What does Russia’s invasion of Ukraine mean for Africa?

Russia's President Vladimir Putin waves during a family photo with heads of countries taking part in the 2019 Russia-Africa Summit at the Sirius Park of Science and Art in Sochi, Russia, October 24, 2019. Sergei Chirikov/Pool via REUTERS

Russian President Vladimir Putin launched a military operation in Ukraine on Thursday with explosions heard across the country. Despite international condemnation, Russian troops attacked Ukraine on multiple fronts from Belarus, Russia and Crimea in what experts say could be the start of war in Europe over Russia’s demands for an end to NATO’s eastward expansion.

For a long time, there had been tensions between Russia and Ukraine, a former Soviet republic, but the situation started getting worse in early 2021 when Ukrainian President Volodymyr Zelenskyy urged U.S. President Joe Biden to let Ukraine join NATO. Russia didn’t like this, and started sending troops near its Ukraine border for “training exercises” in spring last year and later increased it.

At least 137 people (civilians and soldiers) have been killed in Ukraine since Moscow launched the offensive in the early hours of Thursday morning. The UK also estimates that Russia has also lost 450 personnel.

On Thursday, South Africa joined other countries in calling on Russia to withdraw its forces from Ukraine, calling for a peaceful resolution of the escalating conflict.

“Armed conflict will no doubt result in human suffering and destruction, the effects of which will not only affect Ukraine but also reverberate across the world.

“No country is immune to the effects of this conflict. As the UN Secretary-General has indicated, the conflict will have a huge impact on the global economy in a moment when we are emerging from the Covid-19 pandemic, and so many developing countries need to have space for the recovery,” South Africa said in a statement by its Department of International Relations and Cooperation.

Indeed, Russia’s invasion of Ukraine could affect many African states in many ways. Russia has been increasing its presence on the African continent in recent years and supporting it through aid, trade, military training, among others. It’s uncertain how the latest conflict could affect the relationship between the continent and Russia.

What experts however agree on is that Russia’s tensions with the West amid the Ukrainian conflict will affect the availability of resources and aid that many African countries rely on. Dzvinka Kachur, a researcher at South Africa’s Stellenbosch University, told VOA that the current situation is also going to create a long-term distraction from and attention from the sustainable development goals.

“So we can expect the budgets of states around the world will be gearing towards more militarization and not the developmental goals.”

Peacekeeping support on the continent will also be affected as countries will focus more on the Ukraine crisis and pay little attention to pressing conflicts on the continent such as the tensions in Mozambique, Ethiopia and the Sahel.

What about food? Northern African countries that import grains from Ukraine will be affected by disruptions in supply and price. The price of bread is also likely to go up as Russia and Ukraine supply about 30% of the world’s wheat. Egypt, Tunisia, Morocco, Libya and Algeria could be heavily affected as they rely so much on wheat.

Figures show that in 2020, African countries imported agricultural products worth $4 billion from Russia. Ninety percent of this was wheat, with major importing countries being Egypt Sudan, and Nigeria. Also, out of the $2.9 billion worth of agricultural products Ukraine exported to the African continent in 2020, about 48% of this was wheat.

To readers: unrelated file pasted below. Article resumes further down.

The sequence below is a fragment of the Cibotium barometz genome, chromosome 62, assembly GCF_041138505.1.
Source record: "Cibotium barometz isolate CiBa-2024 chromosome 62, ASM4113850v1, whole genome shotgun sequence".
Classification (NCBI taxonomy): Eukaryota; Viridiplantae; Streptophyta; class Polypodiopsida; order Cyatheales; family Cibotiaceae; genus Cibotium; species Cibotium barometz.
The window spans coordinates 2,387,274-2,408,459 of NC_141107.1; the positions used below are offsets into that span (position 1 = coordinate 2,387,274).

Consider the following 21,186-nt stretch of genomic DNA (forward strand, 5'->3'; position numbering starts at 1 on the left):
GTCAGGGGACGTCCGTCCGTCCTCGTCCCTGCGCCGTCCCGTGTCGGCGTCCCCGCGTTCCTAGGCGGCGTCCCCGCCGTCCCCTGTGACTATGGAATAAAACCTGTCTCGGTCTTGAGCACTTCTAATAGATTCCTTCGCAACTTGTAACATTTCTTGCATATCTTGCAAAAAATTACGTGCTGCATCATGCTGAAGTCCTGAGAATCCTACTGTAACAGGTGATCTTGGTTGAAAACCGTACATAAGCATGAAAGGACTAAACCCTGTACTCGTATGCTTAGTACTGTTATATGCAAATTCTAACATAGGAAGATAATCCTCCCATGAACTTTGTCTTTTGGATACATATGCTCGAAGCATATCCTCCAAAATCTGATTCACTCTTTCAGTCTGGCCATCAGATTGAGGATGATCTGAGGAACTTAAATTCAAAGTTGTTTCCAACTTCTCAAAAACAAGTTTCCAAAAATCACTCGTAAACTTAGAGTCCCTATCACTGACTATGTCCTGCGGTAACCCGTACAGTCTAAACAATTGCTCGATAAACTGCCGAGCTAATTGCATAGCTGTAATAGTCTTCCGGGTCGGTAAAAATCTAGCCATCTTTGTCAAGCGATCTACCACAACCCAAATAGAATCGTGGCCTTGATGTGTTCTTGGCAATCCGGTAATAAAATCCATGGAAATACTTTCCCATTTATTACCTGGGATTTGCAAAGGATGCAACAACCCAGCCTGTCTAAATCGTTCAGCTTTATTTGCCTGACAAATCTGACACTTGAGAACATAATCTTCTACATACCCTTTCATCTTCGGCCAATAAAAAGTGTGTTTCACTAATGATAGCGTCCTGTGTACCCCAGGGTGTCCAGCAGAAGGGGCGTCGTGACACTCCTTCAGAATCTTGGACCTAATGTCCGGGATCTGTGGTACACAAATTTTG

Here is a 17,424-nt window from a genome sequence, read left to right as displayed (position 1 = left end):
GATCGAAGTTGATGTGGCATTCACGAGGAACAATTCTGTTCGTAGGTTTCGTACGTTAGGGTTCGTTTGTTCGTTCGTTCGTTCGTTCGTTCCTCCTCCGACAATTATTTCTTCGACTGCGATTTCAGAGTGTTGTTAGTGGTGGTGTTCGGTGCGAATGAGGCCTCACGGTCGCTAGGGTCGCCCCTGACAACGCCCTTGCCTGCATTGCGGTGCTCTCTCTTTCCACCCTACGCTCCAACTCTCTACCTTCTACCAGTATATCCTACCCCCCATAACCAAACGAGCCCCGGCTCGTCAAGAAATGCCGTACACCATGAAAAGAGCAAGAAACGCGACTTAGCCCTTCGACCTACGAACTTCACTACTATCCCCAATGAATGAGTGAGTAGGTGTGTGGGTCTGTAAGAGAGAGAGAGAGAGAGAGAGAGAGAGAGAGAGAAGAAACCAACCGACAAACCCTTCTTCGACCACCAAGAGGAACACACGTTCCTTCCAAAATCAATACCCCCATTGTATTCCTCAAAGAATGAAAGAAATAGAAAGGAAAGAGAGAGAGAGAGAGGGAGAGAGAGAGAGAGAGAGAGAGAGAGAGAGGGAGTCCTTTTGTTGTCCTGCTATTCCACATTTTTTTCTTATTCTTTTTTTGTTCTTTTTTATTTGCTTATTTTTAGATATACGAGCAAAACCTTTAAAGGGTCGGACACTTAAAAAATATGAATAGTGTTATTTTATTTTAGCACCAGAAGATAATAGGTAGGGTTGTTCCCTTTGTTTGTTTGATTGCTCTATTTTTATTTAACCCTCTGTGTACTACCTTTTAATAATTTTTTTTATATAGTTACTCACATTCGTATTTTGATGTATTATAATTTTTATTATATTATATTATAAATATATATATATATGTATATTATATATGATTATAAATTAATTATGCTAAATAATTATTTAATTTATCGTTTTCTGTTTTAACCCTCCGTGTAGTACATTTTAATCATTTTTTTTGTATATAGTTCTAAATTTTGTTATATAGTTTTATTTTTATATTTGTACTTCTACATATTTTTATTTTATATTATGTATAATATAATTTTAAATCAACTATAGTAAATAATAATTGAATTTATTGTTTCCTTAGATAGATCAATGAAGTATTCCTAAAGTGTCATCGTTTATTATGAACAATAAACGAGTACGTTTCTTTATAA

With Russia being among the top consumers of its tea, Kenya is also worried that the latest conflict will negatively affect its tea industry, which is the East African country’s top foreign exchange earner.

Then there is oil. Countries like South Africa which rely on imported oil and gas may see prices increasing very steeply. The cost of transport is likely to rise for people as a result and this will affect the prices of goods.

“It becomes a double whammy of potentially higher food prices globally and higher energy prices pushing up inflation. And when central banks respond by hiking interest rates, it becomes a triple whammy,” Charlie Robertson, global chief economist at Renaissance Capital, told BBC.

But some analysts say that the current situation may also be good for oil and gas producing countries on the continent. As Europe would have to find alternatives to Russian gas, it would turn to Africa and this would be the time for African states to “move in, and get new deals done quickly,” the editor of Africa Confidential, Patrick Smith, said.

What is also worrying is the number of African students stranded in Ukraine at the moment. Apart from many Africans traveling to Ukraine to work, there are those who go there to study thanks to the European country’s affordable tuition fees and its ties with Africa. Currently, Morocco, Nigeria and Egypt are the African countries with the most students in Ukraine, with Morocco having about 8,000 students and Nigeria with 4,000.

Now, many are concerned about their safety. Nigeria’s Ministry of Foreign Affairs said it is putting in place measures to keep its nationals in Ukraine safe and to “facilitate the evacuation of those who wish to leave” as soon as airports re-open. Ghana has also asked its nationals to “shelter” in their homes or in government-designated shelters.

Meanwhile, the African Union on Thursday condemned Russia’s attack on Ukraine and called for an “immediate ceasefire”. It further called on Russia to “respect international law, the territorial integrity and national sovereignty of Ukraine”.

Last Edited by:Mildred Europa Taylor Updated: February 25, 2022


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